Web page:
Wyvern Tales is a new game for the Atari Lynx, developed by Jasper van Turnhout and published by Nomad Studios. It's been in development since 2012 and has finally been released in 2018. It's being sold directly by Jasper at the price of 45 euros / 56 dollars.
I was lucky enough to get my hands on a two copies of the game, one signed by Jasper himself and one still sealed. So lets see what's the whole deal is about (this is just the unboxing, a review will follow after I've had a chance to play the game a little, or a lot)!
First lets talk about shipping. At the time of writing, Jasper offers only one option: DHL track & trace package (extra physical protection), ~17 euro to the UK and ~26 euro to the US.
Previously, other shipping options were included but due to some issues in transit these are no longer available.
With the DHL shipping, my expectation was that the game would arrive within a week and I'd be writing this article several weeks ago. Unfortunately it took 21 days for delivery! This was due to the DHL service being used, it's not DHL Express and hence is pawned off to standard postal service. In my case it was Deutsche Post handling it first, then Australia Post once it arrived in my country. I've seen others commenting about long shipping times on the Wyvern Tales discussion thread, yet others have reported receiving theirs within two weeks. In the end you just have to be patient!
Well, enough about postage services, lets have a look at the parcel itself...
The game was well protected though there wasn't any bubble wrap in my case (with two copies of the game). I imagine that a single copy of the game would be padded out with bubble wrap. This is something I need to check up on with Jasper. Overall I was pretty happy with the packaging and my copies arrived undamaged.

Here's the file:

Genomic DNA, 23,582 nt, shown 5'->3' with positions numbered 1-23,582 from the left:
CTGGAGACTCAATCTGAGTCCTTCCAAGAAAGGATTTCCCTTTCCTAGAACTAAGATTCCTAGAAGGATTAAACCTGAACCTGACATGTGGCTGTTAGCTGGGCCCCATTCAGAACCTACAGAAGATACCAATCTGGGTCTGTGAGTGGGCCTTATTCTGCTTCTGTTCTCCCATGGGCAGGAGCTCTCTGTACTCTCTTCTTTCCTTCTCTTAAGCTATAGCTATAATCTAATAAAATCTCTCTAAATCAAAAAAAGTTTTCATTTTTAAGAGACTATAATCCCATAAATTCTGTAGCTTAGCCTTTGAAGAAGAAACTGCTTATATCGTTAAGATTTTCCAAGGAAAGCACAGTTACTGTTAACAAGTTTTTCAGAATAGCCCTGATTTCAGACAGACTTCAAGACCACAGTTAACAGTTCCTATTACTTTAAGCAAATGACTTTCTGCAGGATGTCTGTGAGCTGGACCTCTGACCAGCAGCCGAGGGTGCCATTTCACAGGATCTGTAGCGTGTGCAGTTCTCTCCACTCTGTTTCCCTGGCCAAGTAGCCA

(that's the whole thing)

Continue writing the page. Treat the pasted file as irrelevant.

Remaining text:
Moving on lets see what was in the box! This was where I was really impressed! The game comes shrink wrapped in clear plastic, like all new Atari Lynx titles. My signed copy was of course already unsealed but my second copy had its shrink wrapping still.
The box was professionally printed in high resolution and on glossy paper. It looked like any Atari Lynx game box should. It was simple yet elegant and just screamed quality! Inside was of course the cart itself, which was a 3D printed curved lip cart, an interesting way to do it, more on this later. Besides the cart, there was a black and white manual that was also professionally printed on glossy paper.
The rear of the box was again in the usual Atari Lynx game style with a short and sweet blurb about the game, two screenshots and the usual logos you would expect (Lynx and Nomad Studio).
One final word on the game box - it wasn't just an empty box, it was very much identical to official Atari Lynx boxes. The cart had a holder to keep it in place and there was room for the manual in front of that. This attention to details was just fantastic!
I mentioned that the cart was 3D printed in the style of the classic curved lip design. I was quite impressed and pleasantly surprised by this. Using a 3D printer in this way was very clever of Jasper because it would drive down the cost of having carts manufactured (cheaper game price, yay) while still delivering a product that looked very similar to an officially produced cartridge. However, I do wonder how long the lip would last on a cart like this - speaking as someone who has a 3D printer and has seen 3D printed pieces deteriorate over the years I don't think this is a forever piece and the lip would eventually snap off with use. In practice however this should not be a problem because the likelihood of continuously swapping the cart in-and-out is very low, so wear and tear should be minimal.
I was very temped to peel off the label on the cart to see what's behind but didn't venture that far. Maybe Jasper will be able to share some photos of the circuitry involved.
It took me a few tries to get the game to run. I kept on getting the dreaded 'INSERT GAME' screen over and over. After some shuffling and prodding of the cart I got it running. I've experimented with different Lynxes and some had an easier time recognising the cart than others. This is a fairly common problem with aftermarket and homebrew releases so if you're having some trouble, just try adjusting and jiggling the cart, it will work eventually.
That's it for the unboxing, next I'll spend some time playing the game and will publish a game review in about a week or so. Keep an eye out!
If you're interested in purchasing Wyvern Tales, head on over to its official website and sign up to be notified when you can purchase a copy. Jasper is experiencing high demand for the game, which is being produced in batches of 100. Once you sign up, you'll be put on a waiting list and once your turn comes up, you will be notified by email regarding costs and packaging.